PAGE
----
There are not many warships in the history of world shipbuilding with so many superlatives which describe their specification. The American battleship Iowa (BB-61), prototype of a four ship class commissioned for the US Navy during World War II is probably the leading contender, as far as superlatives are concerned.
The most powerful battleship built in the USA, the longest and fastest battleship in history, in commission for the longest of the four sisters, and so on and so forth… and she is still in existence today.
It would have seemed that naval operations of the major naval powers during World War I clearly demonstrated the twilight of the battleship era, but that was not going to be the case while these extremely costly war machines still decided the strength of each major naval power. It was no wonder that the danger of the naval arms race had not vanished when Great Britain, the United States, Japan and Italy emerged victorious from the Great War.
The major powers, exhausted by the war, were not inclined to spend huge amounts of money on building new dreadnoughts when their economies were on the verge of collapse. Nevertheless each one embarked on a program of battleship design and construction based on the perceived lessons of the late war, perhaps because it was a way of maintaining a skilled workforce, and reducing the enormous number of unemployed as a result of demobilisation .
Eventually economics forced on the great powers the idea of an international agreement, which in its essence was to stop the frantic arms race or at least limit its scope. The Washington Naval Treaty, signed on February 6, 1922 by the representatives of major naval powers limited the construction of new battleships for a few years. The number of existing battleships was also reduced with numerous useless and obsolete vessels being scrapped.
However new ideas and new designs were emerging, in particular in Germany and Japan, but France and Italy were also active. The result of this activity was the treaty signed by major naval powers at the London Naval Conference in 1930 to extend the period of “building holidays”, since it prohibited the construction of new battleships until 1935. The Second London Naval Disarmament Conference, opened in December 1935, ended in a fiasco. Japan’s representatives withdrew from the agreement since they thought it was unfair, which de facto marked the beginning of a new naval arms race and the end of “building holidays”.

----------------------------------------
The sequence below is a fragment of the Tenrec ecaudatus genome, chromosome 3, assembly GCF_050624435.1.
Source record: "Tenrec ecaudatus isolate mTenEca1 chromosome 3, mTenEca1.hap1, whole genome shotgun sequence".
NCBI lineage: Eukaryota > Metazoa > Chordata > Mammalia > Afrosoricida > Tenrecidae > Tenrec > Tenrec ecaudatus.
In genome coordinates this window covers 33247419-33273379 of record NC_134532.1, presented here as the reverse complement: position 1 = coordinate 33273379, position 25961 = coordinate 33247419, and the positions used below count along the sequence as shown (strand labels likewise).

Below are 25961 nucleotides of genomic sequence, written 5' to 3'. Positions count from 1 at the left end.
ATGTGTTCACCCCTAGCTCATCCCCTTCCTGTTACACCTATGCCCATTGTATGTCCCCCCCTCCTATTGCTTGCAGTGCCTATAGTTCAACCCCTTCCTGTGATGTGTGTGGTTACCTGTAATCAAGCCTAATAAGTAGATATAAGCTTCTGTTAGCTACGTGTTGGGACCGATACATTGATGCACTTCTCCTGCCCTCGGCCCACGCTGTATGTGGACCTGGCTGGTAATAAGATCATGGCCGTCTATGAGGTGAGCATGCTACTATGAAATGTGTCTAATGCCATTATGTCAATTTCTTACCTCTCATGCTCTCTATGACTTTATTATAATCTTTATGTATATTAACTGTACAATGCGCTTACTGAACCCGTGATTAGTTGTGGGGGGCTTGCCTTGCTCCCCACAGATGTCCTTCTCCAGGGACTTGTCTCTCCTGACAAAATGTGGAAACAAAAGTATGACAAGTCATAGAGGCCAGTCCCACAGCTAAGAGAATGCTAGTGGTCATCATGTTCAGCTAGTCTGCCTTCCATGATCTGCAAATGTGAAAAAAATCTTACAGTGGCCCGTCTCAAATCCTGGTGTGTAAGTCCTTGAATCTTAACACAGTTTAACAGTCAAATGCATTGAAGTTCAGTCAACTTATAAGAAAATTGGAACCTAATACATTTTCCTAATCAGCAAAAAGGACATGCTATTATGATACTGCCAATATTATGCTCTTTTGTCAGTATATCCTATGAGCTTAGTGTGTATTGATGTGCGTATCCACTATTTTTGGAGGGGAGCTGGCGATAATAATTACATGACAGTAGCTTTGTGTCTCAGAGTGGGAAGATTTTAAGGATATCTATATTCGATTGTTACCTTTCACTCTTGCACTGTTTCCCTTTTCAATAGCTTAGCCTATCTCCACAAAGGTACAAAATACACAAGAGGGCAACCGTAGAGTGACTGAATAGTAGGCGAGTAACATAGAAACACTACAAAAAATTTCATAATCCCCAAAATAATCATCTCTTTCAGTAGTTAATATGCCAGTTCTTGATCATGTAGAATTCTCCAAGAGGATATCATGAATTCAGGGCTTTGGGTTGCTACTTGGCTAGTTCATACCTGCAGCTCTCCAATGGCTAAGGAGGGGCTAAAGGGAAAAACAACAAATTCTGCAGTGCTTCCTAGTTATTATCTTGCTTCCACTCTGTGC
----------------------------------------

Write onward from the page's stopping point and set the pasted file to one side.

During the aforementioned “holiday” period none of the great powers ceased the study of new battleships, nor did Germany. Despite the fact that in Britain and the USA the design work was in strict compliance with treaty limits as far as armament and displacement was concerned, numerous designs were created, which served as the basis for construction of the first battleships of a new generation. Following the Congressional appropriation on June 3, 1936, the construction of two new battleships was launched in the United States. The North Carolina and Washington set new standards for American battleships. Initially, they were to be armed with reliable 356 mm (14”) guns, but finally the new 406 mm (16”) guns were approved, because American intelligence had been informed that Japan was building a warship with specifications far exceeding limits posed by the treaty.
The North Carolina class battleships were ultimately armed with nine 406 mm (16”) guns mounted in three triple turrets. However, there was no time to modify the design and increase the armour thickness of the ships which were already being built. Thus, these two well armed warships were considered inadequately armoured. Although the General Board of the US Navy was going to request Congressional appropriation for two more battleships of the North Carolina class in the fiscal year 1938, it encountered a strong opposition of the Chief of Naval Operations, Admiral William D. Leahy, who demanded warships which would be both better designed and armoured.
Therefore, the preliminary design work on a new battleship for the fiscal year 1939 began in March 1937. Meeting the “treaty” displacement limit set at 35 000 standard tons for the new ship was still the main assumption. At that displacement the ships were to have the same armament as the North Carolina, but increased armour protection. It was quite a challenge for the Bureau of Construction and Repair.
Within such limits, it was clear that the new ships had to have shorter hulls, so with the increased armour thickness in comparison to that of the North Carolina, the length of the armoured citadel of the “all or nothing”1 system, commonly used since the construction of the battleship Nevada, had to be shorter. Its reduced length allowing for the increase in armour thickness. Another challenge was to maintain the required speed of 27 knots, which with shorter hull and thicker armour required the installation of a more powerful machinery set than that of the North Carolina, in a smaller space in the shorter hull.